The Wedding'Guest stood still,
■•-' ■ ■- '
tells how the
with a good
wind and fair
it reached the
bridal music ;
but the Ma.
ueth his tale.
And listens like a three years' child :
The Mariner hath his will*
The Wedding.Guest sat on a stone:
He cannot choose but hear;
And thus spake on that ancient man,
The bright-eyed Mariner*
"The ship was cheered, the harbour cleared,
Merrily did we drop
Below the kirk, below the hill,
Below the lighthouse top*
The sun came up upon the left,
Out of the sea came he !
And he shone bright, and on the right
Went down into the sea*
Higher and higher every day,
Till over the mast at noon ♦♦♦
The Wedding.Guest here beat his breast,
For he heard the loud bassoon.
The bride hath paced into the hall,
Red as a rose is she;
Nodding their heads before her goes
The merry minstrelsy*
The Wedding.Guest he beat his breast,
Yet he cannot choose but hear;
And thus spake on that ancient man,
The bright.eyed Mariner*
H And now the Storm^blast came, and he
Was tyrannous and strong:
He struck with his overtaking wings,
And chased us south along*
With sloping masts and dipping prow,
As who pursued with yell and blow
Still treads the shadow of his foe,
And forward bends his head,
The ship drove fast, loud roared the blast,
And southward aye we fled*
And now there came both mist and snow,
And it grew wondrous cold :
And ice, mast^high, came floating by,
As green as emerald*
And through the drifts the snowy clifts
Did send a dismal sheen :
Nor shapes of men nor beasts we ken ***
The ice was all between*
driven by a
the south pole*
The land of
ice, & of fear'
where no liw
ing thing was
to be seen*
The ice was here, the ice was there,
The ice was all around:
It cracked and growled, and roared and howled,
Like noises in a swound !
Till a great
ed the Alba^
tross, came through the snow^fog,and was received with great
joy and hospitality*
At length did cross an Albatross,
Thorough the fog it came ;
1 '■ ■
As if it had been a Christian soul,
We hailed it in God's name*
It ate the food it ne'er had eat,
And round and round it flew*
The ice did split with a thunder^ fit ;
The helmsman steered us through I
And lo I the And a good south wind sprung up behind ;
Albatross The Albatross did follow,
provethabird And every day, for food or play,
ofgoodomen, Came to the mariners' hollo !
the ship as it In mist or cloud, on mast or shroud,
returned It perched for vespers nine ;
northward Whiles all the night, through fog^smoke white,
through fog Glimmered the white moon^shine/'
& floating ice*
The ancient " God save thee, ancient Mariner I
Mariner From the fiends, that plague thee thus ! ♦♦♦
inhospitably Why look'st thou so ? ♦♦♦ With my cross-bow
killeth the . I shot the Albatross*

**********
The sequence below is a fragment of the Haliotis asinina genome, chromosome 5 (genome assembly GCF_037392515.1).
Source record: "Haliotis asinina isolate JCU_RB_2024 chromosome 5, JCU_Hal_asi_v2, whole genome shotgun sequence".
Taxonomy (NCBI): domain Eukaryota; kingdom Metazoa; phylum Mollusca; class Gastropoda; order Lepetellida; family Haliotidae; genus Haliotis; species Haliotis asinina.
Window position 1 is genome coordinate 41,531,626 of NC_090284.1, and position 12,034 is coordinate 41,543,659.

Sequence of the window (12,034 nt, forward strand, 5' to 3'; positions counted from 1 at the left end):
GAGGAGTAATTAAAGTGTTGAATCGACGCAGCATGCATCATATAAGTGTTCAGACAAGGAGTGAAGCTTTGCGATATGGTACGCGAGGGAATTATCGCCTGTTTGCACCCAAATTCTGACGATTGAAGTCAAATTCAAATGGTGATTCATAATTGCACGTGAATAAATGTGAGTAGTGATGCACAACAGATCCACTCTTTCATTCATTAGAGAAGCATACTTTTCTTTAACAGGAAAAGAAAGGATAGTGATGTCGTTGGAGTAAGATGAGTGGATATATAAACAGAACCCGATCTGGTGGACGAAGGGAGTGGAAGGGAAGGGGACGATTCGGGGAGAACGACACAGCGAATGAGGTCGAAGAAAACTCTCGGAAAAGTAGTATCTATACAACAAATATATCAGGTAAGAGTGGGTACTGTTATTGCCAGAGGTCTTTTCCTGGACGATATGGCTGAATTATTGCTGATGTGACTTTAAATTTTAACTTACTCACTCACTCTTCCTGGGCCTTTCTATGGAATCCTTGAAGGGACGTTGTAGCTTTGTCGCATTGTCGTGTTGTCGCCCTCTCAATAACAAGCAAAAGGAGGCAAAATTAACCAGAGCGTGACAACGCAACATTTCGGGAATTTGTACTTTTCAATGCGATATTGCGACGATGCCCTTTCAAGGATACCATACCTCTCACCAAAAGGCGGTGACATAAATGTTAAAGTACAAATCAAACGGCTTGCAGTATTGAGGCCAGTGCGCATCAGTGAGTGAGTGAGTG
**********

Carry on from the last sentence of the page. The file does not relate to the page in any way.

pious bird of
HE Sun now rose upon the right:
Out of the sea came he,
Still hid in mist, and on the left
Went down into the sea*
And the good south wind still
But no sweet bird did follow,
Nor any day for food or play
Came to the mariners' hollo !
And I had done a hellish thing,
And it would work 'em woe :
For all averred, I had killed the bird
That made the breeze to blow*
Ah wretch ! said they, the bird to slay,
That made the breeze to blow!
Nor dim nor red, like God's own head,
The glorious Sun uprist:
Then all averred, I had killed the bird
That brought the fog and mist.
'Twas right, said they, such birds to slay,
That bring the fog and mist*
cry out against
riner, for killing
the bird of good
But when the fog
cleared off, they
thus make them'
plices in the crime.
The fair breeze blew, the white foam flew, The fair breeze
The furrow followed free ; continues ; the
ship enters the Pacific Ocean, and sails northward, even
till it reaches the Line*
We were the first that ever burst
Into that silent sea*
The ship Down dropt the breeze, the sails dropt down,
hath been 'Twas sad as sad could be;
suddenly And we did speak only to break
becalmed- The silence of the sea !
All in a hot and copper sky,
The bloody Sun, at noon,
Right up above the mast did stand,
No bigger than the Moon*
Day after day, day after day,
We stuck, nor breath nor motion ;
As idle as a painted ship
Upon a painted ocean*
And the Water, water, every where,
Albatross And all the boards did shrink ;
begins to Witer, water, every where,
be avenged* Nor any drop to drink*
The very deep did rot: O Christ!
That ever this should be !
Yea, slimy things did crawl with legs
Upon the slimy sea*
About, about, in reel and rout
The death'fires danced at night;
The water, like a witch's oils,
Burnt green, and blue and white*
A Spirit had followed them ; one of the invisible inhabitants
of this planet, neither departed souls nor angels; concerning
whom the learned Jew, Josephus, and the Platonic Constant
tinopolitan, Michael Psellus, may be consulted J0 They are
And some in dreams assured were ver ^ J iume/ '
is no climate
Of the Spirit that plagued us so
Nine fathom deep he had followed us
From the land of mist and snow*
And every tongue, through utter drought,
Was withered at the root;
We could not speak, no more than if
We had been choked with soot*
Ah ! welka^day ! what evil looks The ship'
Had I from old and young ! mates, in
Instead of the cross, the Albatross their sore
About my neck was hung* distress,
would fain throw the whole guilt on the ancient Mariner:
in sign whereof they hang the dead sea-bird round his neck*
HE RE passeda weary time* Each
throat The ancient
Was parched, and glazed each eye* Mariner be**
A weary time ! a weary time ! holdeth a
How glazed each weary eye, sign in the
When looking westward, I beheld element afar
A something in the sky* off*
At first it seemed a little speck,
And then it seemed a mist;
It moved and moved, and took at last
A certain shape, I wist*